It wasn’t vintage basketball. There were missed shots and foul outs. Kawhi Leonard was 11-for-25. But the Toronto Raptors managed to get a home victory in double overtime against the Milwaukee Bucks on Sunday and close their Eastern Conference championship series deficit to two games to one.
Here’s how crunchtime broke down.
The Raptors led in the first quarter by 11 and held a lead throughout the first three periods. But the Bucks clawed back into contention.
With 38 seconds left, Malcolm Brogdon of the Bucks drove to the basket and executed a reverse layup to cut the Raptors’ lead to 96-94.
Point guard Kyle Lowry had fouled out with six minutes to play, so Fred VanVleet was getting important minutes for the Raptors (he finished 1-for-11 from the field). He missed a jumper, and Giannis Antetokounmpo got the rebound, setting up the Bucks with a chance to tie or win.
But with 9.5 seconds left, Khris Middleton missed a rushed, contested 3. Pascal Siakam got the rebound for the Raptors, and was fouled. Toronto looked as if it had the game won.
Siakam is a career 74 percent free throw shooter, but to the dismay of the home fans he managed to miss both shots.
Still down 2, Middleton tried to make amends for the Bucks by driving to the basket. He was blocked by VanVleet, but got his own rebound, scored on the putback and tied the game with 2.2 seconds left.
With 0.3 seconds left on the clock, Siakam managed to get off a 28-foot shot, which missed badly, banking off the glass. A game the Raptors seemed to have won was heading to overtime.
The Raptors started faster and were up by 4 with a minute and a half left. Again, they seemed to have the upper hand.
Off an assist by Antetokounmpo, Brogdon made a 6-foot floater, but the Raptors were still up 2 with 43 seconds left.
Leonard made a curious choice, taking a 29-foot 3-pointer. It would have been a killer had it fallen, but it did not, and the Bucks again had a chance.
George Hill got the rebound and was fouled. He made both shots with 14.5 seconds left, and the score was tied.
It was time for Leonard to try for the kind of heroics that he provided in Game 7 against the 76ers. But he missed a 18-foot fadeaway as time expired. While his miracle shot against the Sixers hit the rim four times before falling through, this one simply hit the back rim and bricked out.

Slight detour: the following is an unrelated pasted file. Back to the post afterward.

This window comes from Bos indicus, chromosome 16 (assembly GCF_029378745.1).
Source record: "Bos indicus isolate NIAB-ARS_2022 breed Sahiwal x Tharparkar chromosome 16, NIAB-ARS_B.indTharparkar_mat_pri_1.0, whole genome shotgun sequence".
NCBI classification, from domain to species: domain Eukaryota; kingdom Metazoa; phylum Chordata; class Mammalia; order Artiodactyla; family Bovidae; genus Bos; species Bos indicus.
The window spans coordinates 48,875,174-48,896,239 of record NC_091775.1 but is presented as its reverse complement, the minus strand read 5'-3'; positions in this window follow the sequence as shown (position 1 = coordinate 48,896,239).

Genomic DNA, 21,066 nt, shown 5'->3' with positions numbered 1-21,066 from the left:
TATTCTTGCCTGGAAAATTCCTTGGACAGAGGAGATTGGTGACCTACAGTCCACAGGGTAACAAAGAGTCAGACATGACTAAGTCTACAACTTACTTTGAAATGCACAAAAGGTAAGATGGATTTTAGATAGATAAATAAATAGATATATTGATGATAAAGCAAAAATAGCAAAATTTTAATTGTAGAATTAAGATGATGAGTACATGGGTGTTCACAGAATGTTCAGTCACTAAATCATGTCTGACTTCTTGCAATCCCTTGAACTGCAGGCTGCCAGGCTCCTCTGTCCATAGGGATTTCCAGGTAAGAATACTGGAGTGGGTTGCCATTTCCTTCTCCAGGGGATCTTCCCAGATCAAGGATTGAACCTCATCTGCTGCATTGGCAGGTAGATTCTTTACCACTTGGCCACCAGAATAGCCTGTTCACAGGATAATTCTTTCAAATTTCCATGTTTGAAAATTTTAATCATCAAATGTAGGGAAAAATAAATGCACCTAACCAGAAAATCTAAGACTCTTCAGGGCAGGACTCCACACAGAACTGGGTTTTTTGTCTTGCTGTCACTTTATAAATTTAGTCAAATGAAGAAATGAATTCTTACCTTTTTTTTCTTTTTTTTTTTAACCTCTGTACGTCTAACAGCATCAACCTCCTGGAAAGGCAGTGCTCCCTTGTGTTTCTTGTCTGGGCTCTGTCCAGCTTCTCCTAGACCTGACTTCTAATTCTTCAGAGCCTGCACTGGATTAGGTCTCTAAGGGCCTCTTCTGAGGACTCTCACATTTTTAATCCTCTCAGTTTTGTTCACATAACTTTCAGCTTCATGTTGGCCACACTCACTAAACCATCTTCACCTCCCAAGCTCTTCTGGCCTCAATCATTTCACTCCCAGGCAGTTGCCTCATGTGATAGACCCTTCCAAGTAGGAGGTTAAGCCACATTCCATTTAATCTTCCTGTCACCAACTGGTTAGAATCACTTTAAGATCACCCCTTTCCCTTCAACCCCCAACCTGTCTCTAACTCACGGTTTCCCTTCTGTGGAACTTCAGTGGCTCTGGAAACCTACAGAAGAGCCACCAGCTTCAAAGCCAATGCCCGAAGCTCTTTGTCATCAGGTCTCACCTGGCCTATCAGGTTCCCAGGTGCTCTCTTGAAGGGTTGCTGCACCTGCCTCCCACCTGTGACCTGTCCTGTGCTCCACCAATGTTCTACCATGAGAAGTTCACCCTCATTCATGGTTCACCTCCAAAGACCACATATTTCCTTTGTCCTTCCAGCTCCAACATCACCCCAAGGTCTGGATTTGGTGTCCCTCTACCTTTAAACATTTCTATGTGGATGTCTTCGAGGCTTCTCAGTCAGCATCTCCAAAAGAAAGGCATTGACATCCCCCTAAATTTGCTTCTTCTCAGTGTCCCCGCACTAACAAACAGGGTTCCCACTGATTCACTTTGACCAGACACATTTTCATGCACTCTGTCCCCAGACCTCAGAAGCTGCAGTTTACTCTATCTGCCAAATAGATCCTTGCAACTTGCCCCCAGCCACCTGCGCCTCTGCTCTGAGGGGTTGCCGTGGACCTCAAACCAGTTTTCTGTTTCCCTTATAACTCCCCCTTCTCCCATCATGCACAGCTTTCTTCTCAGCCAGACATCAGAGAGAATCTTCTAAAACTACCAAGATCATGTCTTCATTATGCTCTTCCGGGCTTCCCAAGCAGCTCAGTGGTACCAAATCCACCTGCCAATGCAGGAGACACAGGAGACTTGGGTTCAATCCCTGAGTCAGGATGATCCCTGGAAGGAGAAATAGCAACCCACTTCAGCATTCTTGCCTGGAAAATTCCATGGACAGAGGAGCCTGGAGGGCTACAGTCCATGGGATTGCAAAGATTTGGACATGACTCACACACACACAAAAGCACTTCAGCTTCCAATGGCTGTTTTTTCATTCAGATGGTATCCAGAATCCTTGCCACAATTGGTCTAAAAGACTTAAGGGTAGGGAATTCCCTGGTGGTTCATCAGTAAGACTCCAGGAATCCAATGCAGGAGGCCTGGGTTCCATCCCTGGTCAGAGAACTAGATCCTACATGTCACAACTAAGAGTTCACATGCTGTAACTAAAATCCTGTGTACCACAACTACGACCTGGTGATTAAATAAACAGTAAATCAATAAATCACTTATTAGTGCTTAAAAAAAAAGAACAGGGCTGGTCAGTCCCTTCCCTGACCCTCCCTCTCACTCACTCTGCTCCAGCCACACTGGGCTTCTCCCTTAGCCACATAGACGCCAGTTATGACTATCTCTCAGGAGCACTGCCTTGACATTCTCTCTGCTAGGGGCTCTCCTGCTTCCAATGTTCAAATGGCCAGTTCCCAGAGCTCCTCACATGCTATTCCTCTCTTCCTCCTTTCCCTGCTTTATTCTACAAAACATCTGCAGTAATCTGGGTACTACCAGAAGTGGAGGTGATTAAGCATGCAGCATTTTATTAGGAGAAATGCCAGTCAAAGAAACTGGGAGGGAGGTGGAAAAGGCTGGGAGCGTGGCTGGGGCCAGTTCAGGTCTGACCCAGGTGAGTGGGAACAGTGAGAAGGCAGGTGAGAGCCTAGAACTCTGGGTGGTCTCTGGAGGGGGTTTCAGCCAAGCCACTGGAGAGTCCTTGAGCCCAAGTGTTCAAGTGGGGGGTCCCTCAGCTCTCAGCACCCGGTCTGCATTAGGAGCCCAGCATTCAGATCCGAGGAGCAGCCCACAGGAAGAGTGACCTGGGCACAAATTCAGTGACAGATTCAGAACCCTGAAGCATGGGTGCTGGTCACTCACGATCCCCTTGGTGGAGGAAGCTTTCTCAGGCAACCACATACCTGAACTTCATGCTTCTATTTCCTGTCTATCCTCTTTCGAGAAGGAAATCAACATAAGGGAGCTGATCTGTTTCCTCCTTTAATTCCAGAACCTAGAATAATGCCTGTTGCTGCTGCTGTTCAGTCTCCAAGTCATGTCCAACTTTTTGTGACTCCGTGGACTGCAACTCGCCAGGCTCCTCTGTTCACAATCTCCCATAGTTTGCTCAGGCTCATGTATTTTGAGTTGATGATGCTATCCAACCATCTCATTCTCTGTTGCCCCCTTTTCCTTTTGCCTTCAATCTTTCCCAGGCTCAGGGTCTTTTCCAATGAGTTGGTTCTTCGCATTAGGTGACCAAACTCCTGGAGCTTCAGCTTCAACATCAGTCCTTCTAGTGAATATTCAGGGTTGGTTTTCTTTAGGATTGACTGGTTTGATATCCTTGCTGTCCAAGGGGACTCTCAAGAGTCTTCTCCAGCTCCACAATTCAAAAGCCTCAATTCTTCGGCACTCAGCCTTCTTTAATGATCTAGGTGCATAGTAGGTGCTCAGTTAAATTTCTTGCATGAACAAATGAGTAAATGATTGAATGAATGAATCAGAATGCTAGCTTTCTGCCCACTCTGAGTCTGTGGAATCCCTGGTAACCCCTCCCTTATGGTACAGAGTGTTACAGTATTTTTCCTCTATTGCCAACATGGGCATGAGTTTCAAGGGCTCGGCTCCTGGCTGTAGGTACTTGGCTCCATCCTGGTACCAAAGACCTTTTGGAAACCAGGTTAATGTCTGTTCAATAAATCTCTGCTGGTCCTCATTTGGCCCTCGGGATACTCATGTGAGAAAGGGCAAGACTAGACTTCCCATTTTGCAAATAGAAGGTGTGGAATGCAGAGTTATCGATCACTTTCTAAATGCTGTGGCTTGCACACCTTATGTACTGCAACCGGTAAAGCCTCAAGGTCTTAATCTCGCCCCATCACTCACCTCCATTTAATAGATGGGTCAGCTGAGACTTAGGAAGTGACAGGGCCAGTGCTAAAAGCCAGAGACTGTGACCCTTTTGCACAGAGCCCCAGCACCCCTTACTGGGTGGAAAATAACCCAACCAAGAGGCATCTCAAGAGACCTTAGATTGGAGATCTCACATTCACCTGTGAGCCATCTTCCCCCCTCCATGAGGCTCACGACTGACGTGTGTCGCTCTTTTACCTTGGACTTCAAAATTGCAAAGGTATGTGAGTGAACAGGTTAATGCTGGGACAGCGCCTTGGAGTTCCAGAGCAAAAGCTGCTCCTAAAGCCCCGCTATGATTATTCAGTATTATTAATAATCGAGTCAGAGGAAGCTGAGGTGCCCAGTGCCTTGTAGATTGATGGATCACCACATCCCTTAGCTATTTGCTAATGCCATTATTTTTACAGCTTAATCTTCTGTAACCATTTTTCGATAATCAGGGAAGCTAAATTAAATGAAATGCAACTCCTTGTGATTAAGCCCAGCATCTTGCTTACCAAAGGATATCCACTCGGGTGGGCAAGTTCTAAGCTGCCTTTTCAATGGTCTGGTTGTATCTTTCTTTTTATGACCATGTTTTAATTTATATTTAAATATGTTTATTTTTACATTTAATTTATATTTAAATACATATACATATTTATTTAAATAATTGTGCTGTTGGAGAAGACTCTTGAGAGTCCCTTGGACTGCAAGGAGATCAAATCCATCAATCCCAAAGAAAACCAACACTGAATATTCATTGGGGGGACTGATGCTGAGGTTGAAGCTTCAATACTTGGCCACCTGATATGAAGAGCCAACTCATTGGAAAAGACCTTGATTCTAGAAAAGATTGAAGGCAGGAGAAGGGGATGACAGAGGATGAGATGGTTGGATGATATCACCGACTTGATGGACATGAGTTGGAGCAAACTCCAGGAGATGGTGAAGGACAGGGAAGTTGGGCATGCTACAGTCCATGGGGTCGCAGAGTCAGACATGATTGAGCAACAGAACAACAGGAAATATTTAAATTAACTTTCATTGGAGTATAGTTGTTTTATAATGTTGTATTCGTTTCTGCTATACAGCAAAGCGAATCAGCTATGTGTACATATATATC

Perhaps the most significant development occurred early, when Antetokounmpo fouled out less than a minute in. It wasn’t a great game for him, scoring-wise: 12 points, his lowest total since January, on 5-for-16 shooting. But he had contributed 23 rebounds, seven assists and four blocks and was a defensive titan as usual.
Still, the Bucks were down only 2 with the ball with 43 seconds left. But Siakam came up with a huge block on a Brook Lopez layup.
Leonard drove in for a layup of his own, made it, and the Raptors were up 4 with 30 seconds to play.
The game was over after Middleton turned it over in the back court, and Siakam atoned for his regulation free-throw misses by making two from the line and putting the Raptors up by 6.
The teams exchanged baskets, and the game was finally over after three hours and five minutes. Final score: 118-112, Raptors.
It was a great win for the Raptors, and celebrity fan Drake enjoyed it, as usual, from his prominent courtside seat. But there were disquieting signs.
The Bucks played badly, yet still nearly won. Beside the off shooting night from Antetokounmpo, Middleton and Eric Bledsoe were each 3-for-16, and Nikola Mirotic was 3-for-11. When an opponent is that off, you expect to win by double digits, and you don’t expect it to take 58 minutes of game time.
Even if the Raptors win Game 4 on Tuesday and tie the series — they are 2½-point underdogs — they will face two of the last three games in Milwaukee, where they lost by 8 and 22 points.
“At the end of the day, it wasn’t our best game,” Antetokounmpo told The Associated Press. “We can get a lot better.”
The Raptors must have an uneasy feeling that Antetokounmpo was right.